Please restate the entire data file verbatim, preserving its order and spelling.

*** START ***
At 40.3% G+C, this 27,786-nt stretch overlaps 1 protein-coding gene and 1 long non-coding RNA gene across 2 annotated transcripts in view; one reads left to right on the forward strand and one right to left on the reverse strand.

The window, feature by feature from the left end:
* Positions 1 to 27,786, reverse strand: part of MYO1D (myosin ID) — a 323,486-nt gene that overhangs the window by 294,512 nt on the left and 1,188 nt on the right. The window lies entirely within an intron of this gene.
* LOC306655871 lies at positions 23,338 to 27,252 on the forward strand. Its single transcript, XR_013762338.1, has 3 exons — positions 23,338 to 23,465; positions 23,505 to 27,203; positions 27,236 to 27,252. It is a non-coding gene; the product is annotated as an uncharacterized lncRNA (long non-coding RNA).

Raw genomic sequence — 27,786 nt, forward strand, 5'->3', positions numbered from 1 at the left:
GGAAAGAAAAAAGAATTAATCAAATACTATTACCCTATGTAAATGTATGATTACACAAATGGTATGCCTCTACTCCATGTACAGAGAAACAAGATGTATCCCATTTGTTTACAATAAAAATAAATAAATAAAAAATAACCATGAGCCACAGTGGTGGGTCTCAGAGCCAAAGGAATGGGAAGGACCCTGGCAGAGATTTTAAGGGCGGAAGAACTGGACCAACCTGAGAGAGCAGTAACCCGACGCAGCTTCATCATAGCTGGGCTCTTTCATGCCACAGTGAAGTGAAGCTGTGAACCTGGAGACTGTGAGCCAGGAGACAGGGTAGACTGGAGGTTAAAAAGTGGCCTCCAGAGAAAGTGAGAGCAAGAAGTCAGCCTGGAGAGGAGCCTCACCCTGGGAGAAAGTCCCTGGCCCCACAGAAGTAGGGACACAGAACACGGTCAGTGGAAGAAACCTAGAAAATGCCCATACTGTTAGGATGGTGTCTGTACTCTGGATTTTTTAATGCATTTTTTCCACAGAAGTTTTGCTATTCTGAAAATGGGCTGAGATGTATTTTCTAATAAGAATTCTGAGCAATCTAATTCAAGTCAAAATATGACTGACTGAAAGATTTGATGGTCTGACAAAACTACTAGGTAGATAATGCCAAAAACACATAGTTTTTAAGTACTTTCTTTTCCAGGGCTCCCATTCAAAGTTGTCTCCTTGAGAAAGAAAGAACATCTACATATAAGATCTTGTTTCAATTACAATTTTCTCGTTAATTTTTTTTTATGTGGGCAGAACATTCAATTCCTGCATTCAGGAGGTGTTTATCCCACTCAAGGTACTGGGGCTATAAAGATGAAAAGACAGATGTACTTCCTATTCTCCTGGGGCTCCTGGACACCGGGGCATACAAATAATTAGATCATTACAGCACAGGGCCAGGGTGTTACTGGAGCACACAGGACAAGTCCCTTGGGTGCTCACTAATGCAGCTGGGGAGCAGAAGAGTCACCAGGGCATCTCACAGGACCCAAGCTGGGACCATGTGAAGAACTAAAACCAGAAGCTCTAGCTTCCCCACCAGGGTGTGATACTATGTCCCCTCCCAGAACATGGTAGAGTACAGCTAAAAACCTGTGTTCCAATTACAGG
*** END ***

At 40.3% G+C, this 27,786-nt stretch overlaps 1 protein-coding gene and 1 long non-coding RNA gene across 2 annotated transcripts in view; one reads left to right on the forward strand and one right to left on the reverse strand.

The window, feature by feature from the left end:
* Positions 1 to 27,786, reverse strand: part of MYO1D (myosin ID) — a 323,486-nt gene that overhangs the window by 294,512 nt on the left and 1,188 nt on the right. The window lies entirely within an intron of this gene.
* LOC306655871 lies at positions 23,338 to 27,252 on the forward strand. Its single transcript, XR_013762338.1, has 3 exons — positions 23,338 to 23,465; positions 23,505 to 27,203; positions 27,236 to 27,252. It is a non-coding gene; the product is annotated as an uncharacterized lncRNA (long non-coding RNA).

Raw genomic sequence — 27,786 nt, forward strand, 5'->3', positions numbered from 1 at the left:
GGAAAGAAAAAAGAATTAATCAAATACTATTACCCTATGTAAATGTATGATTACACAAATGGTATGCCTCTACTCCATGTACAGAGAAACAAGATGTATCCCATTTGTTTACAATAAAAATAAATAAATAAAAAATAACCATGAGCCACAGTGGTGGGTCTCAGAGCCAAAGGAATGGGAAGGACCCTGGCAGAGATTTTAAGGGCGGAAGAACTGGACCAACCTGAGAGAGCAGTAACCCGACGCAGCTTCATCATAGCTGGGCTCTTTCATGCCACAGTGAAGTGAAGCTGTGAACCTGGAGACTGTGAGCCAGGAGACAGGGTAGACTGGAGGTTAAAAAGTGGCCTCCAGAGAAAGTGAGAGCAAGAAGTCAGCCTGGAGAGGAGCCTCACCCTGGGAGAAAGTCCCTGGCCCCACAGAAGTAGGGACACAGAACACGGTCAGTGGAAGAAACCTAGAAAATGCCCATACTGTTAGGATGGTGTCTGTACTCTGGATTTTTTAATGCATTTTTTCCACAGAAGTTTTGCTATTCTGAAAATGGGCTGAGATGTATTTTCTAATAAGAATTCTGAGCAATCTAATTCAAGTCAAAATATGACTGACTGAAAGATTTGATGGTCTGACAAAACTACTAGGTAGATAATGCCAAAAACACATAGTTTTTAAGTACTTTCTTTTCCAGGGCTCCCATTCAAAGTTGTCTCCTTGAGAAAGAAAGAACATCTACATATAAGATCTTGTTTCAATTACAATTTTCTCGTTAATTTTTTTTTATGTGGGCAGAACATTCAATTCCTGCATTCAGGAGGTGTTTATCCCACTCAAGGTACTGGGGCTATAAAGATGAAAAGACAGATGTACTTCCTATTCTCCTGGGGCTCCTGGACACCGGGGCATACAAATAATTAGATCATTACAGCACAGGGCCAGGGTGTTACTGGAGCACACAGGACAAGTCCCTTGGGTGCTCACTAATGCAGCTGGGGAGCAGAAGAGTCACCAGGGCATCTCACAGGACCCAAGCTGGGACCATGTGAAGAACTAAAACCAGAAGCTCTAGCTTCCCCACCAGGGTGTGATACTATGTCCCCTCCCAGAACATGGTAGAGTACAGCTAAAAACCTGTGTTCCAATTACAGG